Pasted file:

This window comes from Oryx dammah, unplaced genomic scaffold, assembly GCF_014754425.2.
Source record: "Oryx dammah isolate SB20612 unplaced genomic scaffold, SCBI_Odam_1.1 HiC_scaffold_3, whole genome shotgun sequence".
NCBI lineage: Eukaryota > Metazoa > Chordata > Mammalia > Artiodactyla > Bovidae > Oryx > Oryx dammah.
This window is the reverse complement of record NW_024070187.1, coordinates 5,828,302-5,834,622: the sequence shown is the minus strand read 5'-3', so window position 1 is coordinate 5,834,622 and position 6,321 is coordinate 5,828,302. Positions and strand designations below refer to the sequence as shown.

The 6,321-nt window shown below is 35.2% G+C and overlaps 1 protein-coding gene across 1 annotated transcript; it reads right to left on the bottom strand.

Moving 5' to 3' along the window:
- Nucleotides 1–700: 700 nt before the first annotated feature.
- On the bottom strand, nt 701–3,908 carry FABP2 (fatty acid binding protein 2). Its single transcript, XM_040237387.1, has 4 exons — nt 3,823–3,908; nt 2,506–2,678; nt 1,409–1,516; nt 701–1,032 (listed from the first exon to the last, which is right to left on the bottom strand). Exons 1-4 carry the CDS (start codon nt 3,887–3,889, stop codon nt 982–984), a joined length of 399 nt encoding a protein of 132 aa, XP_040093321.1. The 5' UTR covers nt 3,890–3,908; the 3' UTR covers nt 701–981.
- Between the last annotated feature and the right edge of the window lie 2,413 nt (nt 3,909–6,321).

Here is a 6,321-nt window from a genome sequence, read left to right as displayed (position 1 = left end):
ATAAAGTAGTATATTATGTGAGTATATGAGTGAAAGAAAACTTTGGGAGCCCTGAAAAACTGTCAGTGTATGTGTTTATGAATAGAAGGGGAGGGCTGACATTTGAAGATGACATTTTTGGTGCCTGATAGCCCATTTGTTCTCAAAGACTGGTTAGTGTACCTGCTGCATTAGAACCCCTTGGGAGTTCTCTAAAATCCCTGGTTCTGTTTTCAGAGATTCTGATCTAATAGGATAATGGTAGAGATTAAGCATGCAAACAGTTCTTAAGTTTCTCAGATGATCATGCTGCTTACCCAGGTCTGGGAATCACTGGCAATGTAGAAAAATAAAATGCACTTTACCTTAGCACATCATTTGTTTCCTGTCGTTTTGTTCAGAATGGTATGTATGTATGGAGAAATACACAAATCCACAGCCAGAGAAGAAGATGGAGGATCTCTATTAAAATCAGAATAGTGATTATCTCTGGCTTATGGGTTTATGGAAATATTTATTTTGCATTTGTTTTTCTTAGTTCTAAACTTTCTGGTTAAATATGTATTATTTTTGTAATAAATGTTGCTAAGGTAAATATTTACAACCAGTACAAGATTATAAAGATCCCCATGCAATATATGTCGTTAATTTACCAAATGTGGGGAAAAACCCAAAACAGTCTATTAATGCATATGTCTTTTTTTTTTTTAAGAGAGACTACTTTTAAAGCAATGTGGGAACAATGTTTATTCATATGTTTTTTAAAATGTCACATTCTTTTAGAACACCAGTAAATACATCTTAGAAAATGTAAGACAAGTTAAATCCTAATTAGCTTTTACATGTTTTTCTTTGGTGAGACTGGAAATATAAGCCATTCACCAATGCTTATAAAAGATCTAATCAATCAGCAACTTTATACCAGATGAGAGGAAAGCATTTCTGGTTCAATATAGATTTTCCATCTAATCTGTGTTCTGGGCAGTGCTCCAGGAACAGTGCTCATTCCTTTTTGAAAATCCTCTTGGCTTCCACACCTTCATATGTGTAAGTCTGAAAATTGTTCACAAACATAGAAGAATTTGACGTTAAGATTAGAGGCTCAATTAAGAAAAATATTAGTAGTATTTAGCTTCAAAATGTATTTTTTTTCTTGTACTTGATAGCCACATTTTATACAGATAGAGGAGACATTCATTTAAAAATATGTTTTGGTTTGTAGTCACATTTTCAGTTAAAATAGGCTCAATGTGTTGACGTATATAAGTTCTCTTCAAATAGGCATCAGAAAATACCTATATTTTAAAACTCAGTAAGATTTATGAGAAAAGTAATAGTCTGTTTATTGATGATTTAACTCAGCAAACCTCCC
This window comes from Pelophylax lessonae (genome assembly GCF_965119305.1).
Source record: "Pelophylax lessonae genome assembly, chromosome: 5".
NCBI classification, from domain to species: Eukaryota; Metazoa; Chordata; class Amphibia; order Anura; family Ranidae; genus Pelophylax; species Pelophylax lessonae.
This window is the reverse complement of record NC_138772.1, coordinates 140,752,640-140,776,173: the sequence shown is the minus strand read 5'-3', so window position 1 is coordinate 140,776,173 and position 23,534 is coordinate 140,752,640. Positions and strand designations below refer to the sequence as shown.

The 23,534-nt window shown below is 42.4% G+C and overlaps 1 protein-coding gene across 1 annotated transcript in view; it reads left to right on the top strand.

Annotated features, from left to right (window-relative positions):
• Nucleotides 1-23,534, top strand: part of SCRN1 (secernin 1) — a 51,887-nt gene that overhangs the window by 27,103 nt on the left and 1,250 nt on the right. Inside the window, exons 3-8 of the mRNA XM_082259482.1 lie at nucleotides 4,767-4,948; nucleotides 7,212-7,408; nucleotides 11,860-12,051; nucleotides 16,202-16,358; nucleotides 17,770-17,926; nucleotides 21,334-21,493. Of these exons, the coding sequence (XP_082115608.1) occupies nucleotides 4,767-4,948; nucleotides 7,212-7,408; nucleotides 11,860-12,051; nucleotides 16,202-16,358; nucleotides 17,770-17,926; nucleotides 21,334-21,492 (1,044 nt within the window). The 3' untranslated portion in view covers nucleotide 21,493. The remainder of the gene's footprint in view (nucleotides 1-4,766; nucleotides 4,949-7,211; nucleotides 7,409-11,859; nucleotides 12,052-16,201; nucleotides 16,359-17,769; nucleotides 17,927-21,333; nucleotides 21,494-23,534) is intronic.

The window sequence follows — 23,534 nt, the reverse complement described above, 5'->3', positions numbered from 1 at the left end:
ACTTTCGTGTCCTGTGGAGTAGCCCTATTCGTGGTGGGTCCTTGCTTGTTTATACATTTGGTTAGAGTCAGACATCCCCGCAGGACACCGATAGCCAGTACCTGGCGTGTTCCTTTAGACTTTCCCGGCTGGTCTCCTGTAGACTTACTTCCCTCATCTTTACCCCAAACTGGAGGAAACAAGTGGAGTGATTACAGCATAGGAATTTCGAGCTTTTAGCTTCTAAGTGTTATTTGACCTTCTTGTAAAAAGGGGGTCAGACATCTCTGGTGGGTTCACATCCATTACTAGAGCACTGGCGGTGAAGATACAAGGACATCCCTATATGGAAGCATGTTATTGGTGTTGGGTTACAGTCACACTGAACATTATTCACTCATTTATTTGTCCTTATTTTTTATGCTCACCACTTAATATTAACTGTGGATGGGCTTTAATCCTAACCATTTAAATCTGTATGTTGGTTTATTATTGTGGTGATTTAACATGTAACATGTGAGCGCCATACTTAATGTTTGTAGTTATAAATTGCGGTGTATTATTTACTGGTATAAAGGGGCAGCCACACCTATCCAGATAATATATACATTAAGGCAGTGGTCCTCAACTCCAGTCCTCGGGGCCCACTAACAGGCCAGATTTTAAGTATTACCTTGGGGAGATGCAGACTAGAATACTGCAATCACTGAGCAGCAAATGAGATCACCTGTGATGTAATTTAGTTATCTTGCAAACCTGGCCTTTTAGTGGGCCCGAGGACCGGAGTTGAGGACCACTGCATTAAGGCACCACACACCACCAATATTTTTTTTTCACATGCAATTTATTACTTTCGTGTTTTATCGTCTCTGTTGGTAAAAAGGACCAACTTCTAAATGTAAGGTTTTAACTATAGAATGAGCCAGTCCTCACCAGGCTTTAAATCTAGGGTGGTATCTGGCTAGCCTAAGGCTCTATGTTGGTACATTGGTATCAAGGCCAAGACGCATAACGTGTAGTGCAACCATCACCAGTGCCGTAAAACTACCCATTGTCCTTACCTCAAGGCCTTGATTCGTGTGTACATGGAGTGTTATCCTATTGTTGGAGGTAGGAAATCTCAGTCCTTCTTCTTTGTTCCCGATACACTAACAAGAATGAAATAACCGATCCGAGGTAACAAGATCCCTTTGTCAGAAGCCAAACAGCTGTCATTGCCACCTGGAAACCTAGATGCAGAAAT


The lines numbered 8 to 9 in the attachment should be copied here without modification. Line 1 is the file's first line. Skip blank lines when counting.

- On the bottom strand, nt 701–3,908 carry FABP2 (fatty acid binding protein 2). Its single transcript, XM_040237387.1, has 4 exons — nt 3,823–3,908; nt 2,506–2,678; nt 1,409–1,516; nt 701–1,032 (listed from the first exon to the last, which is right to left on the bottom strand). Exons 1-4 carry the CDS (start codon nt 3,887–3,889, stop codon nt 982–984), a joined length of 399 nt encoding a protein of 132 aa, XP_040093321.1. The 5' UTR covers nt 3,890–3,908; the 3' UTR covers nt 701–981.
- Between the last annotated feature and the right edge of the window lie 2,413 nt (nt 3,909–6,321).